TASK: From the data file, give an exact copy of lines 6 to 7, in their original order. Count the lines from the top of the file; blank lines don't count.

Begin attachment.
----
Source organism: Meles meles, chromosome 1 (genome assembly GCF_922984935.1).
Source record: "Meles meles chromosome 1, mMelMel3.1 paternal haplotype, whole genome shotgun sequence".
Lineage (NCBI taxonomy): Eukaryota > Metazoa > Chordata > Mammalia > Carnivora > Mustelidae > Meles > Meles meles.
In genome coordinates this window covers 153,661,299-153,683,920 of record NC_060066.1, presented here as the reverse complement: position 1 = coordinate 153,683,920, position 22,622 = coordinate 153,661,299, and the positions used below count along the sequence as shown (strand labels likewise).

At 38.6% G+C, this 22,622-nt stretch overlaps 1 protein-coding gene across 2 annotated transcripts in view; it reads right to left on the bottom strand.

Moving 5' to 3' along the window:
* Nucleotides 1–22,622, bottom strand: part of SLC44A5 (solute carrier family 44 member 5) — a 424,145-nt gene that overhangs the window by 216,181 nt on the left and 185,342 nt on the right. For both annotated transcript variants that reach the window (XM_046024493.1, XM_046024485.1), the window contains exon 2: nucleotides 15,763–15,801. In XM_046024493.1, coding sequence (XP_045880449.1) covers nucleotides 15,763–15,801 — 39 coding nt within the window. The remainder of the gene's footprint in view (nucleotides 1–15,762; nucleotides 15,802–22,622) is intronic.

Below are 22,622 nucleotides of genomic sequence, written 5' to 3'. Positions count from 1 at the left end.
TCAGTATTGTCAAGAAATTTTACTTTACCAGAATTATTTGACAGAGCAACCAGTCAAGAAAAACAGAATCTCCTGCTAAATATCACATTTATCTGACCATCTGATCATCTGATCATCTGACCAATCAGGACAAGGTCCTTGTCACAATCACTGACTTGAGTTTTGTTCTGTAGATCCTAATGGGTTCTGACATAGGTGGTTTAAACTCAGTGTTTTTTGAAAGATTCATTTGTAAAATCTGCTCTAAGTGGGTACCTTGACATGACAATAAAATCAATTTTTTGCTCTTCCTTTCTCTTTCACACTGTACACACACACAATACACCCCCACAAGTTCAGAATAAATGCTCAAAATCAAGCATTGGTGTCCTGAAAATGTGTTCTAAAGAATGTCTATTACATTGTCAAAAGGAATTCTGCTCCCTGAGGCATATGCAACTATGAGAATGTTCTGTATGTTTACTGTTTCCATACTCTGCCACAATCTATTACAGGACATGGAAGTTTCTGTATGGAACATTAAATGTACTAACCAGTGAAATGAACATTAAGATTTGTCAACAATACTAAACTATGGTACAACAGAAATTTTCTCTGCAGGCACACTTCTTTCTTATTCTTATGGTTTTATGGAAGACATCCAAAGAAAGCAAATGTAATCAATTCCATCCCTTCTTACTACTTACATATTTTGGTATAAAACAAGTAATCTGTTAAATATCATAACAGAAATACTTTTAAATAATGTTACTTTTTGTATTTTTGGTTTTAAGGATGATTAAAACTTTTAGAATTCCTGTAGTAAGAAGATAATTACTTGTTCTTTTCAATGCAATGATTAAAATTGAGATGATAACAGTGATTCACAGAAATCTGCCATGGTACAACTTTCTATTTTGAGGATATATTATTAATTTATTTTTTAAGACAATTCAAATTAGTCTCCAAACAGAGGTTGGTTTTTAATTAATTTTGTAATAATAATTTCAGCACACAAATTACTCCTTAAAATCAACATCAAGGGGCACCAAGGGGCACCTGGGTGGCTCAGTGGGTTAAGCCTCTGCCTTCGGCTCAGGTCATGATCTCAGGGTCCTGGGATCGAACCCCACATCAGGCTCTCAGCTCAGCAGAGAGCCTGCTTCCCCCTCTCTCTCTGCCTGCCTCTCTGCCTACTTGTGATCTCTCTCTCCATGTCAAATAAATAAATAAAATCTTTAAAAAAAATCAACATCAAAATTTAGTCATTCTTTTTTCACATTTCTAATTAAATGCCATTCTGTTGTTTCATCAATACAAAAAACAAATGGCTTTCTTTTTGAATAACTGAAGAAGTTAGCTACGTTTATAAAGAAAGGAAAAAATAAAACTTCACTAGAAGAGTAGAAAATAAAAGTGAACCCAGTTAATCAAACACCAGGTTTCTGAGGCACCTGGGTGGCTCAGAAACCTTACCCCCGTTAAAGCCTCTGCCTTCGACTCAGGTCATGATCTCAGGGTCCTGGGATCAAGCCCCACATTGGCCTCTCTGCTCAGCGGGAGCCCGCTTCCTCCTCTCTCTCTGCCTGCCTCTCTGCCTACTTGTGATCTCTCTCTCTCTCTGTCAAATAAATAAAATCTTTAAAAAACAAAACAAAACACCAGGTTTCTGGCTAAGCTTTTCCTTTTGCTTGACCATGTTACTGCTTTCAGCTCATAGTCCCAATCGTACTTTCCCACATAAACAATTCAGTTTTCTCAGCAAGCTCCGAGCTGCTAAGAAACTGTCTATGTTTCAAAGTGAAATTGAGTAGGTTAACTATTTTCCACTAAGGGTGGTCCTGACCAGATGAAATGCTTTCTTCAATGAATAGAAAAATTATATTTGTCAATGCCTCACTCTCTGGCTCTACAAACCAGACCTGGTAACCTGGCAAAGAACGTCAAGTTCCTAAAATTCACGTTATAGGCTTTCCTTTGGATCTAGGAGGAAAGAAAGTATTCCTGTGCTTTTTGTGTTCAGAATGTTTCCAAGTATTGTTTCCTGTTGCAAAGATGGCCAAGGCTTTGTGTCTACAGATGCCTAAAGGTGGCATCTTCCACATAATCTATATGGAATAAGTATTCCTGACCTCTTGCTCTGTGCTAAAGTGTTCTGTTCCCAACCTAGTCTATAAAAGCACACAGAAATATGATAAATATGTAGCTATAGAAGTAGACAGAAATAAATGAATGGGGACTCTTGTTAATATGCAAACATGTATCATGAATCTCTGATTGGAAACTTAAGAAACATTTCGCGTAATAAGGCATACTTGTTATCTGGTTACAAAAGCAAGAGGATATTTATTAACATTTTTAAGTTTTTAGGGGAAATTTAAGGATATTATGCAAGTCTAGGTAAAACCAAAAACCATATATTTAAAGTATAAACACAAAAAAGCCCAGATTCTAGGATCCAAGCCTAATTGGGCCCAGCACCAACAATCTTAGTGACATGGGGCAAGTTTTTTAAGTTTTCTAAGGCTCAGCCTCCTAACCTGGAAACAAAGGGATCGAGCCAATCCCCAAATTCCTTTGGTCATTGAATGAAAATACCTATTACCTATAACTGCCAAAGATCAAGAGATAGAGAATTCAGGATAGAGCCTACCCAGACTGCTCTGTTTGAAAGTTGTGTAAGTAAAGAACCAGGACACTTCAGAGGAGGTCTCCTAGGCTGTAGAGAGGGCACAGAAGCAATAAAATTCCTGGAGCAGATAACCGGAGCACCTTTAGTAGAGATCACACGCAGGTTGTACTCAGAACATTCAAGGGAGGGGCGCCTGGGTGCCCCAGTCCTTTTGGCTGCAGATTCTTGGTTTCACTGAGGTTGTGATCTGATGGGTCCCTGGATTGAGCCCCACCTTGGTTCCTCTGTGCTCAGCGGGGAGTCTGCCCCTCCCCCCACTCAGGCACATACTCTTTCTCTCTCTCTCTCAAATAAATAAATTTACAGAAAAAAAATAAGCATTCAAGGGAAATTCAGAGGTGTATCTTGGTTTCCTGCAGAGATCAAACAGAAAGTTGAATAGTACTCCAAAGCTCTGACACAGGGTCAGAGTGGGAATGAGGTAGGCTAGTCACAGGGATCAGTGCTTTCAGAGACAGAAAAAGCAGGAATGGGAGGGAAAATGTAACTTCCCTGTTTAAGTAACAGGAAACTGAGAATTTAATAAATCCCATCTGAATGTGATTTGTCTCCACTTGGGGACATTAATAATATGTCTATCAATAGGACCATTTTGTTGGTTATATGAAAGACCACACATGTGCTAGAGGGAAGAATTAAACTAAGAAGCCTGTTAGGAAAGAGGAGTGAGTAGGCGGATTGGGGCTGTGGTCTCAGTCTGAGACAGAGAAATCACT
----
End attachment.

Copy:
Moving 5' to 3' along the window:
* Nucleotides 1–22,622, bottom strand: part of SLC44A5 (solute carrier family 44 member 5) — a 424,145-nt gene that overhangs the window by 216,181 nt on the left and 185,342 nt on the right. For both annotated transcript variants that reach the window (XM_046024493.1, XM_046024485.1), the window contains exon 2: nucleotides 15,763–15,801. In XM_046024493.1, coding sequence (XP_045880449.1) covers nucleotides 15,763–15,801 — 39 coding nt within the window. The remainder of the gene's footprint in view (nucleotides 1–15,762; nucleotides 15,802–22,622) is intronic.